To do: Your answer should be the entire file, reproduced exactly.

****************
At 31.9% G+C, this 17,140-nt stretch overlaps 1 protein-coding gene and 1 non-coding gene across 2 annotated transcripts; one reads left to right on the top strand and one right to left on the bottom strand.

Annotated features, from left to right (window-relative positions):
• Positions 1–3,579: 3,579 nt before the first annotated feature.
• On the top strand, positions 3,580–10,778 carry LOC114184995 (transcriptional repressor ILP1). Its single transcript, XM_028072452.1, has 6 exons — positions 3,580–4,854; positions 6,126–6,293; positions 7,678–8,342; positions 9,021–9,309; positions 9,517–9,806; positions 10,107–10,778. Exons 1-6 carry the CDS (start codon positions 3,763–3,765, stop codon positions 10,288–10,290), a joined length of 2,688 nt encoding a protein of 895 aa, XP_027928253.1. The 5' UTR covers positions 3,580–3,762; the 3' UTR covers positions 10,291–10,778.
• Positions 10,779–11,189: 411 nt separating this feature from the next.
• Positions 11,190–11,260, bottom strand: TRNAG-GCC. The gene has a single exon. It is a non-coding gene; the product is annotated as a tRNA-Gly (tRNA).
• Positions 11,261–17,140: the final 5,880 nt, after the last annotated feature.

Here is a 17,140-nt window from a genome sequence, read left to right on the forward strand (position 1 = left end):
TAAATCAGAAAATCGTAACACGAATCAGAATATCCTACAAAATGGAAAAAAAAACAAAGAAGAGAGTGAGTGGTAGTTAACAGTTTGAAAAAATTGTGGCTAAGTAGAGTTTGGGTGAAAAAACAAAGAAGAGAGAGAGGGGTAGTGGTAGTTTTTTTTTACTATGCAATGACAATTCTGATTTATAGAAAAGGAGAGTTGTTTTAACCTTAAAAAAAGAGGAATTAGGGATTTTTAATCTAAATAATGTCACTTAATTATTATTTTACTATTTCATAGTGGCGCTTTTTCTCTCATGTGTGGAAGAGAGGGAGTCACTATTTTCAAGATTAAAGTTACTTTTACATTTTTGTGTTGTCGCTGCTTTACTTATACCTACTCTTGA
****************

At 31.9% G+C, this 17,140-nt stretch overlaps 1 protein-coding gene and 1 non-coding gene across 2 annotated transcripts; one reads left to right on the top strand and one right to left on the bottom strand.

Annotated features, from left to right (window-relative positions):
• Positions 1–3,579: 3,579 nt before the first annotated feature.
• On the top strand, positions 3,580–10,778 carry LOC114184995 (transcriptional repressor ILP1). Its single transcript, XM_028072452.1, has 6 exons — positions 3,580–4,854; positions 6,126–6,293; positions 7,678–8,342; positions 9,021–9,309; positions 9,517–9,806; positions 10,107–10,778. Exons 1-6 carry the CDS (start codon positions 3,763–3,765, stop codon positions 10,288–10,290), a joined length of 2,688 nt encoding a protein of 895 aa, XP_027928253.1. The 5' UTR covers positions 3,580–3,762; the 3' UTR covers positions 10,291–10,778.
• Positions 10,779–11,189: 411 nt separating this feature from the next.
• Positions 11,190–11,260, bottom strand: TRNAG-GCC. The gene has a single exon. It is a non-coding gene; the product is annotated as a tRNA-Gly (tRNA).
• Positions 11,261–17,140: the final 5,880 nt, after the last annotated feature.

Here is a 17,140-nt window from a genome sequence, read left to right on the forward strand (position 1 = left end):
TAAATCAGAAAATCGTAACACGAATCAGAATATCCTACAAAATGGAAAAAAAAACAAAGAAGAGAGTGAGTGGTAGTTAACAGTTTGAAAAAATTGTGGCTAAGTAGAGTTTGGGTGAAAAAACAAAGAAGAGAGAGAGGGGTAGTGGTAGTTTTTTTTTACTATGCAATGACAATTCTGATTTATAGAAAAGGAGAGTTGTTTTAACCTTAAAAAAAGAGGAATTAGGGATTTTTAATCTAAATAATGTCACTTAATTATTATTTTACTATTTCATAGTGGCGCTTTTTCTCTCATGTGTGGAAGAGAGGGAGTCACTATTTTCAAGATTAAAGTTACTTTTACATTTTTGTGTTGTCGCTGCTTTACTTATACCTACTCTTGA